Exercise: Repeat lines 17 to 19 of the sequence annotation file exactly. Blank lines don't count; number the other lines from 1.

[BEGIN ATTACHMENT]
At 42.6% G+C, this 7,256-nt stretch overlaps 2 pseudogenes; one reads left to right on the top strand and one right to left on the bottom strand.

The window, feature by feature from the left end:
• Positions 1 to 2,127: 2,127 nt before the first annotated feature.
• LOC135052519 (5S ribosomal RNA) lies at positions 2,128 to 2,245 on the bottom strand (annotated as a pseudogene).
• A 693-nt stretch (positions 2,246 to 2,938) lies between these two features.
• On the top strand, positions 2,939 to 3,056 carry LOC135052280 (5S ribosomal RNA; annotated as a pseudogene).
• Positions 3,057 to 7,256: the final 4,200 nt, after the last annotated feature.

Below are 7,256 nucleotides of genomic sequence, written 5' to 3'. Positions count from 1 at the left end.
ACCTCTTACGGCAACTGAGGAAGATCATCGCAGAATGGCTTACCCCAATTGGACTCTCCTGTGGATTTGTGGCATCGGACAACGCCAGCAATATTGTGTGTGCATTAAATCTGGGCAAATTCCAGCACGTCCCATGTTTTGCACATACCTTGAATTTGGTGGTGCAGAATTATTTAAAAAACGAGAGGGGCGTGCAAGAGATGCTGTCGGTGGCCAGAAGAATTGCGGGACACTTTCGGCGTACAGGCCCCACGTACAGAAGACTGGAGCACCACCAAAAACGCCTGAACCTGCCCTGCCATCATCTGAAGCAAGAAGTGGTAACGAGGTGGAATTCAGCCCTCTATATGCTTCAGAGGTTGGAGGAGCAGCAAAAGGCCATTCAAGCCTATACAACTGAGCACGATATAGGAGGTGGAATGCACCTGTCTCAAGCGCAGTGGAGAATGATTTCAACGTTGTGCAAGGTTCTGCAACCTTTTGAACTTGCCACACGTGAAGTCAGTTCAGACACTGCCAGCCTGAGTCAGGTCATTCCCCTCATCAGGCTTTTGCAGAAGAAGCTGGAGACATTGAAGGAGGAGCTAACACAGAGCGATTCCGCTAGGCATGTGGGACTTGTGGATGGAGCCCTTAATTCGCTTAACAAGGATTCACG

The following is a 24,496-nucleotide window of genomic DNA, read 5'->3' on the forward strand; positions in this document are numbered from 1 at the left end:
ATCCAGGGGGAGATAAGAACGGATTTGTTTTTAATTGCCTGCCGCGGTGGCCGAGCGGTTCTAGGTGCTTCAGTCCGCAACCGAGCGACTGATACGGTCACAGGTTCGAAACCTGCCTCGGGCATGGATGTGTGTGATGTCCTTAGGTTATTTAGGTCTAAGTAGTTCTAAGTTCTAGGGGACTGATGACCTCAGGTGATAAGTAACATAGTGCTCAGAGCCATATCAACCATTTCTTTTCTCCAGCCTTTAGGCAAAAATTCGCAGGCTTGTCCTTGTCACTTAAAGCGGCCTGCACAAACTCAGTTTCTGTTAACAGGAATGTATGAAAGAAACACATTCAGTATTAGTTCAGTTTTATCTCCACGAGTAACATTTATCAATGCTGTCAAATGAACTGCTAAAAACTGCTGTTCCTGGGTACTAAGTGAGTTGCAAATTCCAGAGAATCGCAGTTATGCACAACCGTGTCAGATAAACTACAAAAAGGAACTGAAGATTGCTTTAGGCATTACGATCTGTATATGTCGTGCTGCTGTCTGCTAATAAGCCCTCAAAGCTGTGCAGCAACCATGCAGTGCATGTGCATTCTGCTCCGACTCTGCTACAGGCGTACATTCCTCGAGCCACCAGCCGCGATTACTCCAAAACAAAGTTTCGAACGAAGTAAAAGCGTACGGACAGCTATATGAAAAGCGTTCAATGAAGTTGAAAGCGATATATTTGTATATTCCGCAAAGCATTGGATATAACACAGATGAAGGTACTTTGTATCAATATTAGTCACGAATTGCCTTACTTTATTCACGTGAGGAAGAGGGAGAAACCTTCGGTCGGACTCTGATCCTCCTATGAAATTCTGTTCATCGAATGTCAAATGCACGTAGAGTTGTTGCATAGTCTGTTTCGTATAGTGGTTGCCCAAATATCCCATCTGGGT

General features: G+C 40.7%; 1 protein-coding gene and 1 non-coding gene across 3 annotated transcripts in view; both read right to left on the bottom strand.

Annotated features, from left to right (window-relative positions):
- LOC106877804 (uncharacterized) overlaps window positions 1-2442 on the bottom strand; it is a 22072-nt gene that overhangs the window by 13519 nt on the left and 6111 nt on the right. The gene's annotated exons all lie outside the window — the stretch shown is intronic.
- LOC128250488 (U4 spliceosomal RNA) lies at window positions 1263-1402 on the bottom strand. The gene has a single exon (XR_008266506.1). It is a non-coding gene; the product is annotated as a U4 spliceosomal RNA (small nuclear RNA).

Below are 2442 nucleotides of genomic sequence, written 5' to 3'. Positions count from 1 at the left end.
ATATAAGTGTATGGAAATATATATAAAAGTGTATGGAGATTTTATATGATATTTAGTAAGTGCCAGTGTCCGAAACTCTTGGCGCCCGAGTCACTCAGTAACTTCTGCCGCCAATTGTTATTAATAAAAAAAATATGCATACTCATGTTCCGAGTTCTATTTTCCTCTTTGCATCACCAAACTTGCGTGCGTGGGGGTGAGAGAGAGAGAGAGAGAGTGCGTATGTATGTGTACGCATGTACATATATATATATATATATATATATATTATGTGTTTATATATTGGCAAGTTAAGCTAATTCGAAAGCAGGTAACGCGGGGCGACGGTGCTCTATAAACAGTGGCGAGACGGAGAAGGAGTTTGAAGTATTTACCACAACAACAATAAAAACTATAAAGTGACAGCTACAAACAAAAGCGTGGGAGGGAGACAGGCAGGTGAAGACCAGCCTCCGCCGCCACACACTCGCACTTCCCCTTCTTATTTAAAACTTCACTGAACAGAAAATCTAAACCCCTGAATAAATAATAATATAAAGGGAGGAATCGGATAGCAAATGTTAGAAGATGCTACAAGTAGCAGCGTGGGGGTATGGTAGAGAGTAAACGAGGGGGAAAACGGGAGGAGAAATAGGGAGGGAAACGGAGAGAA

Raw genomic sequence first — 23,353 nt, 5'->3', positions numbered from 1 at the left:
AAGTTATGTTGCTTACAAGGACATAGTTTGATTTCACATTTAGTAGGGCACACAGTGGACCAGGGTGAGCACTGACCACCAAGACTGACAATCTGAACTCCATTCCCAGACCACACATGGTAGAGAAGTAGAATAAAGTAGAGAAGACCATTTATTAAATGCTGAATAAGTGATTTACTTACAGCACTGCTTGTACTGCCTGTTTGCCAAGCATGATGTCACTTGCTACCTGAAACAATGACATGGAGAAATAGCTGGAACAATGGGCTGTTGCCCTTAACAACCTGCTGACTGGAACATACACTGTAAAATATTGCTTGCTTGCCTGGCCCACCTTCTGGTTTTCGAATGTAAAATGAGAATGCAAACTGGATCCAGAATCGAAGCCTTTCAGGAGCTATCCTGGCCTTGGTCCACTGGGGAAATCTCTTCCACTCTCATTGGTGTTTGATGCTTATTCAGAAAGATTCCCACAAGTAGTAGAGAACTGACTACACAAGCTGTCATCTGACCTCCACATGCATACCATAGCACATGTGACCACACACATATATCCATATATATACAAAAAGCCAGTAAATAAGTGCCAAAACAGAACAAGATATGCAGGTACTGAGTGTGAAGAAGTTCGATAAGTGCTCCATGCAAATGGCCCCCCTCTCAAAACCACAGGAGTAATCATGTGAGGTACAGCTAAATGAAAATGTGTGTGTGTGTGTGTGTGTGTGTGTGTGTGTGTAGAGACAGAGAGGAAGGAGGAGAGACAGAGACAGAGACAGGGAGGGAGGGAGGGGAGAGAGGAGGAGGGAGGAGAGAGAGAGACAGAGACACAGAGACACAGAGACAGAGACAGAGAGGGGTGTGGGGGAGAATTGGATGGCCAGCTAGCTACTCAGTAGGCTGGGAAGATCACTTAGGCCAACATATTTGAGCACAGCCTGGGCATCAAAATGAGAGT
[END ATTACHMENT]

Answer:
ATATAAGTGTATGGAAATATATATAAAAGTGTATGGAGATTTTATATGATATTTAGTAAGTGCCAGTGTCCGAAACTCTTGGCGCCCGAGTCACTCAGTAACTTCTGCCGCCAATTGTTATTAATAAAAAAAATATGCATACTCATGTTCCGAGTTCTATTTTCCTCTTTGCATCACCAAACTTGCGTGCGTGGGGGTGAGAGAGAGAGAGAGAGAGTGCGTATGTATGTGTACGCATGTACATATATATATATATATATATATATATTATGTGTTTATATATTGGCAAGTTAAGCTAATTCGAAAGCAGGTAACGCGGGGCGACGGTGCTCTATAAACAGTGGCGAGACGGAGAAGGAGTTTGAAGTATTTACCACAACAACAATAAAAACTATAAAGTGACAGCTACAAACAAAAGCGTGGGAGGGAGACAGGCAGGTGAAGACCAGCCTCCGCCGCCACACACTCGCACTTCCCCTTCTTATTTAAAACTTCACTGAACAGAAAATCTAAACCCCTGAATAAATAATAATATAAAGGGAGGAATCGGATAGCAAATGTTAGAAGATGCTACAAGTAGCAGCGTGGGGGTATGGTAGAGAGTAAACGAGGGGGAAAACGGGAGGAGAAATAGGGAGGGAAACGGAGAGAA

Raw genomic sequence first — 23,353 nt, 5'->3', positions numbered from 1 at the left:
AAGTTATGTTGCTTACAAGGACATAGTTTGATTTCACATTTAGTAGGGCACACAGTGGACCAGGGTGAGCACTGACCACCAAGACTGACAATCTGAACTCCATTCCCAGACCACACATGGTAGAGAAGTAGAATAAAGTAGAGAAGACCATTTATTAAATGCTGAATAAGTGATTTACTTACAGCACTGCTTGTACTGCCTGTTTGCCAAGCATGATGTCACTTGCTACCTGAAACAATGACATGGAGAAATAGCTGGAACAATGGGCTGTTGCCCTTAACAACCTGCTGACTGGAACATACACTGTAAAATATTGCTTGCTTGCCTGGCCCACCTTCTGGTTTTCGAATGTAAAATGAGAATGCAAACTGGATCCAGAATCGAAGCCTTTCAGGAGCTATCCTGGCCTTGGTCCACTGGGGAAATCTCTTCCACTCTCATTGGTGTTTGATGCTTATTCAGAAAGATTCCCACAAGTAGTAGAGAACTGACTACACAAGCTGTCATCTGACCTCCACATGCATACCATAGCACATGTGACCACACACATATATCCATATATATACAAAAAGCCAGTAAATAAGTGCCAAAACAGAACAAGATATGCAGGTACTGAGTGTGAAGAAGTTCGATAAGTGCTCCATGCAAATGGCCCCCCTCTCAAAACCACAGGAGTAATCATGTGAGGTACAGCTAAATGAAAATGTGTGTGTGTGTGTGTGTGTGTGTGTGTGTGTGTAGAGACAGAGAGGAAGGAGGAGAGACAGAGACAGAGACAGGGAGGGAGGGAGGGGAGAGAGGAGGAGGGAGGAGAGAGAGAGACAGAGACACAGAGACACAGAGACAGAGACAGAGAGGGGTGTGGGGGAGAATTGGATGGCCAGCTAGCTACTCAGTAGGCTGGGAAGATCACTTAGGCCAACATATTTGAGCACAGCCTGGGCATCAAAATGAGAGT